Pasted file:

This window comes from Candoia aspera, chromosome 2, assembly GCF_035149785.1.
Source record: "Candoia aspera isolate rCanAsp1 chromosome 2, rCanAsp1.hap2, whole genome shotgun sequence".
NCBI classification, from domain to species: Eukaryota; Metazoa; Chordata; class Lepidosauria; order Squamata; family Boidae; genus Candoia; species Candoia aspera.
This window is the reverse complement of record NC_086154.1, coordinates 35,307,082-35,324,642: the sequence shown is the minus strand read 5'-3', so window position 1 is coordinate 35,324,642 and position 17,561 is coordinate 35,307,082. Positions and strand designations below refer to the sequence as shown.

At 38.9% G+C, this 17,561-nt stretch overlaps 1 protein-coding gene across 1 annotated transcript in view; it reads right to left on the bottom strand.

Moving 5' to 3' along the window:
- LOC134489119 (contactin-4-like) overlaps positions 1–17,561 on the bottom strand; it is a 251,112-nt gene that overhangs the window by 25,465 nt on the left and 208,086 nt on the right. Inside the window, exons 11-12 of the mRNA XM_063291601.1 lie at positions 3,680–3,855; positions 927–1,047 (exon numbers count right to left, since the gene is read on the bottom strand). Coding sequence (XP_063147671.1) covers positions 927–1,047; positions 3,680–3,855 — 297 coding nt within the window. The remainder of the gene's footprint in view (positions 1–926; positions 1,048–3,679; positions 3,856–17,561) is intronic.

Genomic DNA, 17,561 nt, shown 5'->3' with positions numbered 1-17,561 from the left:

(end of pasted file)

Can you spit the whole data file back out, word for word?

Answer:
This window comes from Candoia aspera, chromosome 2, assembly GCF_035149785.1.
Source record: "Candoia aspera isolate rCanAsp1 chromosome 2, rCanAsp1.hap2, whole genome shotgun sequence".
NCBI classification, from domain to species: Eukaryota; Metazoa; Chordata; class Lepidosauria; order Squamata; family Boidae; genus Candoia; species Candoia aspera.
This window is the reverse complement of record NC_086154.1, coordinates 35,307,082-35,324,642: the sequence shown is the minus strand read 5'-3', so window position 1 is coordinate 35,324,642 and position 17,561 is coordinate 35,307,082. Positions and strand designations below refer to the sequence as shown.

At 38.9% G+C, this 17,561-nt stretch overlaps 1 protein-coding gene across 1 annotated transcript in view; it reads right to left on the bottom strand.

Moving 5' to 3' along the window:
- LOC134489119 (contactin-4-like) overlaps positions 1–17,561 on the bottom strand; it is a 251,112-nt gene that overhangs the window by 25,465 nt on the left and 208,086 nt on the right. Inside the window, exons 11-12 of the mRNA XM_063291601.1 lie at positions 3,680–3,855; positions 927–1,047 (exon numbers count right to left, since the gene is read on the bottom strand). Coding sequence (XP_063147671.1) covers positions 927–1,047; positions 3,680–3,855 — 297 coding nt within the window. The remainder of the gene's footprint in view (positions 1–926; positions 1,048–3,679; positions 3,856–17,561) is intronic.

Genomic DNA, 17,561 nt, shown 5'->3' with positions numbered 1-17,561 from the left: